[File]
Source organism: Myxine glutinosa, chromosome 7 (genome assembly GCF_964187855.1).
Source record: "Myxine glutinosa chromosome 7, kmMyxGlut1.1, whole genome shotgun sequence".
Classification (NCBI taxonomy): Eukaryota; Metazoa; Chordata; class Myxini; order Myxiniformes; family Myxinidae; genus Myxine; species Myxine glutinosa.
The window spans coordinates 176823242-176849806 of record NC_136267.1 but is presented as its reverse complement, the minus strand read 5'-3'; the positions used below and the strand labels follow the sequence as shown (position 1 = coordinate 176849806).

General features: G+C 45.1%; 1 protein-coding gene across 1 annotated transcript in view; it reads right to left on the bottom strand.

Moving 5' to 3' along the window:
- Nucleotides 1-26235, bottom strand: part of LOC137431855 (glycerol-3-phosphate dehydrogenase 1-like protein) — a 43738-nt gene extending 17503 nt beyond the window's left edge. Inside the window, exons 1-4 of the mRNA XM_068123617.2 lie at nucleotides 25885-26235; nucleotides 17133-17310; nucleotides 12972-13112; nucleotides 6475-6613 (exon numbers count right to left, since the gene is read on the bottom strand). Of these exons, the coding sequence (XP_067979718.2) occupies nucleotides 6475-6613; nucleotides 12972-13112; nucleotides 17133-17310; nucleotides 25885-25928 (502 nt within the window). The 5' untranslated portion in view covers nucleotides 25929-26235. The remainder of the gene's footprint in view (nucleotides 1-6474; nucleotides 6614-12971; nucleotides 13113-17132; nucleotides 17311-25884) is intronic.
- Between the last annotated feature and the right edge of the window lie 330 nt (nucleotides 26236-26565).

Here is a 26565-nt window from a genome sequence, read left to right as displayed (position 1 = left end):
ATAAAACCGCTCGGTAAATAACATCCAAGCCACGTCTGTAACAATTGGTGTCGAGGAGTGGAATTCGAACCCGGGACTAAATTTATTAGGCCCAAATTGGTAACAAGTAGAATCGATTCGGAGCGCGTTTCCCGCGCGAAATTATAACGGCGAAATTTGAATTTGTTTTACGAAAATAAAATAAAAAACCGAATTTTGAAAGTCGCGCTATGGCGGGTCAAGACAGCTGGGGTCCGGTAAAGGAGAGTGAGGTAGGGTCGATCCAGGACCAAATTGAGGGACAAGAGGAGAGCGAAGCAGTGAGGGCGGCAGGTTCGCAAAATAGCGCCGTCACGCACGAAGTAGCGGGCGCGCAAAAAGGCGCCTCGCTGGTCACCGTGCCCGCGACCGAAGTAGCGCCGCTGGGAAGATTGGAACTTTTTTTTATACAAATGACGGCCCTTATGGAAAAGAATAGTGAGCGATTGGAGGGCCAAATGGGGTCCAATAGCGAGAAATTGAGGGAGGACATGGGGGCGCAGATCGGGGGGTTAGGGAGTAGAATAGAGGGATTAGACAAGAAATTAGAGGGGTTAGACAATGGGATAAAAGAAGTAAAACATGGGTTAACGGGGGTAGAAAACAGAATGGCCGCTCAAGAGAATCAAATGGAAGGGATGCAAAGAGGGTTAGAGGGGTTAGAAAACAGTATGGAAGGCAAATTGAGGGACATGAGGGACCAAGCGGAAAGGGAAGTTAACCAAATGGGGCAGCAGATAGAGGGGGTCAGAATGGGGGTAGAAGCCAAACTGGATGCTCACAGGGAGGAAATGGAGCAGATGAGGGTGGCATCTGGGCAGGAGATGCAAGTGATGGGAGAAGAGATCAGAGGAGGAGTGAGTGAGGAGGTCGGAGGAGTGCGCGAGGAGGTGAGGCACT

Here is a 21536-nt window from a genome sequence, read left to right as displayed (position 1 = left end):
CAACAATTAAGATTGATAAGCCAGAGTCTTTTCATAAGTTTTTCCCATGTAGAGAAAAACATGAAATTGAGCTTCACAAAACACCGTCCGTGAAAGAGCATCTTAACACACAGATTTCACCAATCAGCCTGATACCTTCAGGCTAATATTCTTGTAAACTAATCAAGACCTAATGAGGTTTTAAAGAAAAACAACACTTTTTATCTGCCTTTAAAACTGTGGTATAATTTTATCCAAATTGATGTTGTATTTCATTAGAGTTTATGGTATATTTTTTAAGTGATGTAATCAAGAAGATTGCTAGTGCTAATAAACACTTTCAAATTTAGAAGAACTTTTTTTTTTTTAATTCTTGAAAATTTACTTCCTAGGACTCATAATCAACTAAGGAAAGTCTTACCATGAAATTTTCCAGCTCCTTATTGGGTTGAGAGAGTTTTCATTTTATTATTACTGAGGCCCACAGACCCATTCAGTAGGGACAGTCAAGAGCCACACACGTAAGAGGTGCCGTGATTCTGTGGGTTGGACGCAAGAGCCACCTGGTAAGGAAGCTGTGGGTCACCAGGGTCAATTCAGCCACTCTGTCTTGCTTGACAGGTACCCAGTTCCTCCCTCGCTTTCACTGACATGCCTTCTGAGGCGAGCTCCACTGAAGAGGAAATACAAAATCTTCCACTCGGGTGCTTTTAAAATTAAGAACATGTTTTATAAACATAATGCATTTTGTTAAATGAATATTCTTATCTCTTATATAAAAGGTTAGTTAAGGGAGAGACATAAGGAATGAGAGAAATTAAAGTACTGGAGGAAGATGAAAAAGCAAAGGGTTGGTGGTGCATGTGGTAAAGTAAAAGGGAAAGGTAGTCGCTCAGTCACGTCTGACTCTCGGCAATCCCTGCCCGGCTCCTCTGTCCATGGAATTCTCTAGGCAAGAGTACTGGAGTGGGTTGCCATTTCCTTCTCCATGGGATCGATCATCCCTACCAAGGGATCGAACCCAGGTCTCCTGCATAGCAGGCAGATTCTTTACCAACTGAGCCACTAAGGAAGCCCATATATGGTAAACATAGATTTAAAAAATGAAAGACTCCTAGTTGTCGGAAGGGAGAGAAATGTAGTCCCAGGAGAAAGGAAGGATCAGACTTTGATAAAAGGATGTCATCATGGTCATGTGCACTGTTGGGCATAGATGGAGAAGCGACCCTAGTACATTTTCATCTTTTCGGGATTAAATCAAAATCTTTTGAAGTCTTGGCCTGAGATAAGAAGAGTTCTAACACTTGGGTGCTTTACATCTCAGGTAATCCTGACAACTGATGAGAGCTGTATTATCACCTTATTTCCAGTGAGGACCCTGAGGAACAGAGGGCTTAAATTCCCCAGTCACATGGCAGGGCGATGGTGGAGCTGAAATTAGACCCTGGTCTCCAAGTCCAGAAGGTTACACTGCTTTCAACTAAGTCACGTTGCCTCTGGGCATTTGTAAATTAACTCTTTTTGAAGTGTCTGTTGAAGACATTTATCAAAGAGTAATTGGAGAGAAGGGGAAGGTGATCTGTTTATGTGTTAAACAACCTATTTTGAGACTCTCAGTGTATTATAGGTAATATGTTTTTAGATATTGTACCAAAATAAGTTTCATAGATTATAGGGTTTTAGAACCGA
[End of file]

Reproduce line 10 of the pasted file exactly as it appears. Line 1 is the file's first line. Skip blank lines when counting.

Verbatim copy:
ATAAAACCGCTCGGTAAATAACATCCAAGCCACGTCTGTAACAATTGGTGTCGAGGAGTGGAATTCGAACCCGGGACTAAATTTATTAGGCCCAAATTGGTAACAAGTAGAATCGATTCGGAGCGCGTTTCCCGCGCGAAATTATAACGGCGAAATTTGAATTTGTTTTACGAAAATAAAATAAAAAACCGAATTTTGAAAGTCGCGCTATGGCGGGTCAAGACAGCTGGGGTCCGGTAAAGGAGAGTGAGGTAGGGTCGATCCAGGACCAAATTGAGGGACAAGAGGAGAGCGAAGCAGTGAGGGCGGCAGGTTCGCAAAATAGCGCCGTCACGCACGAAGTAGCGGGCGCGCAAAAAGGCGCCTCGCTGGTCACCGTGCCCGCGACCGAAGTAGCGCCGCTGGGAAGATTGGAACTTTTTTTTATACAAATGACGGCCCTTATGGAAAAGAATAGTGAGCGATTGGAGGGCCAAATGGGGTCCAATAGCGAGAAATTGAGGGAGGACATGGGGGCGCAGATCGGGGGGTTAGGGAGTAGAATAGAGGGATTAGACAAGAAATTAGAGGGGTTAGACAATGGGATAAAAGAAGTAAAACATGGGTTAACGGGGGTAGAAAACAGAATGGCCGCTCAAGAGAATCAAATGGAAGGGATGCAAAGAGGGTTAGAGGGGTTAGAAAACAGTATGGAAGGCAAATTGAGGGACATGAGGGACCAAGCGGAAAGGGAAGTTAACCAAATGGGGCAGCAGATAGAGGGGGTCAGAATGGGGGTAGAAGCCAAACTGGATGCTCACAGGGAGGAAATGGAGCAGATGAGGGTGGCATCTGGGCAGGAGATGCAAGTGATGGGAGAAGAGATCAGAGGAGGAGTGAGTGAGGAGGTCGGAGGAGTGCGCGAGGAGGTGAGGCACT